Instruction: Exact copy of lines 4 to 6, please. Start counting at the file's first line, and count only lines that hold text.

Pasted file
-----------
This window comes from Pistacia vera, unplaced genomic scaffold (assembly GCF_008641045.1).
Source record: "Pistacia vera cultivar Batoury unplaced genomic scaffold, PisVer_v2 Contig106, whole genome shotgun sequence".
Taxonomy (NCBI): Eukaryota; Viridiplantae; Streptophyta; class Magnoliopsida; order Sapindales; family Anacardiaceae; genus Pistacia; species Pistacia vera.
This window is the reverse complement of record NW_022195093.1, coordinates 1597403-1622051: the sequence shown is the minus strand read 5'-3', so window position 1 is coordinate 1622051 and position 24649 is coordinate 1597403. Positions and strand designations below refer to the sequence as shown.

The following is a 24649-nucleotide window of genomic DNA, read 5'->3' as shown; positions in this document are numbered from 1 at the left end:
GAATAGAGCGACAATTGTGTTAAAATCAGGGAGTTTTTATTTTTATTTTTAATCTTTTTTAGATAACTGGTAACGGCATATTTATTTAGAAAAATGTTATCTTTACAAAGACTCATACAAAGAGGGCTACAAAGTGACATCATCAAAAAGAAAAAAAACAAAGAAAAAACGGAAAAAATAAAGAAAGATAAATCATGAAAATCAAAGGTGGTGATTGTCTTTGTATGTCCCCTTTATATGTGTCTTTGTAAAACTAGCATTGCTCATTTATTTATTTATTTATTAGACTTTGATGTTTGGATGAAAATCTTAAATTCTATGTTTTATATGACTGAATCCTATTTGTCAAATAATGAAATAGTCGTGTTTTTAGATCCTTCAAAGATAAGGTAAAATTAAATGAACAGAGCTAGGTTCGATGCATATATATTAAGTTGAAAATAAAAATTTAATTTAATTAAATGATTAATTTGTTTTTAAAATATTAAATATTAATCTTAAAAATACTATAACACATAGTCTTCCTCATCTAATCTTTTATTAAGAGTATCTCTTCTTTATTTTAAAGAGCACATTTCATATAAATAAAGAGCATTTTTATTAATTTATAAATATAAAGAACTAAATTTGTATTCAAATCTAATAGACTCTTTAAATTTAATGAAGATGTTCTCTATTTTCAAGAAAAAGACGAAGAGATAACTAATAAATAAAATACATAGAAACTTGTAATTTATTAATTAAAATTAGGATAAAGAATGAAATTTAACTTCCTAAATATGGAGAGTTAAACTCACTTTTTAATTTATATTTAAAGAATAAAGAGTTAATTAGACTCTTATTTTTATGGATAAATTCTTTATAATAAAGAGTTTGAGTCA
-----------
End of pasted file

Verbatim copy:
This window is the reverse complement of record NW_022195093.1, coordinates 1597403-1622051: the sequence shown is the minus strand read 5'-3', so window position 1 is coordinate 1622051 and position 24649 is coordinate 1597403. Positions and strand designations below refer to the sequence as shown.

The following is a 24649-nucleotide window of genomic DNA, read 5'->3' as shown; positions in this document are numbered from 1 at the left end:
GAATAGAGCGACAATTGTGTTAAAATCAGGGAGTTTTTATTTTTATTTTTAATCTTTTTTAGATAACTGGTAACGGCATATTTATTTAGAAAAATGTTATCTTTACAAAGACTCATACAAAGAGGGCTACAAAGTGACATCATCAAAAAGAAAAAAAACAAAGAAAAAACGGAAAAAATAAAGAAAGATAAATCATGAAAATCAAAGGTGGTGATTGTCTTTGTATGTCCCCTTTATATGTGTCTTTGTAAAACTAGCATTGCTCATTTATTTATTTATTTATTAGACTTTGATGTTTGGATGAAAATCTTAAATTCTATGTTTTATATGACTGAATCCTATTTGTCAAATAATGAAATAGTCGTGTTTTTAGATCCTTCAAAGATAAGGTAAAATTAAATGAACAGAGCTAGGTTCGATGCATATATATTAAGTTGAAAATAAAAATTTAATTTAATTAAATGATTAATTTGTTTTTAAAATATTAAATATTAATCTTAAAAATACTATAACACATAGTCTTCCTCATCTAATCTTTTATTAAGAGTATCTCTTCTTTATTTTAAAGAGCACATTTCATATAAATAAAGAGCATTTTTATTAATTTATAAATATAAAGAACTAAATTTGTATTCAAATCTAATAGACTCTTTAAATTTAATGAAGATGTTCTCTATTTTCAAGAAAAAGACGAAGAGATAACTAATAAATAAAATACATAGAAACTTGTAATTTATTAATTAAAATTAGGATAAAGAATGAAATTTAACTTCCTAAATATGGAGAGTTAAACTCACTTTTTAATTTATATTTAAAGAATAAAGAGTTAATTAGACTCTTATTTTTATGGATAAATTCTTTATAATAAAGAGTTTGAGTCA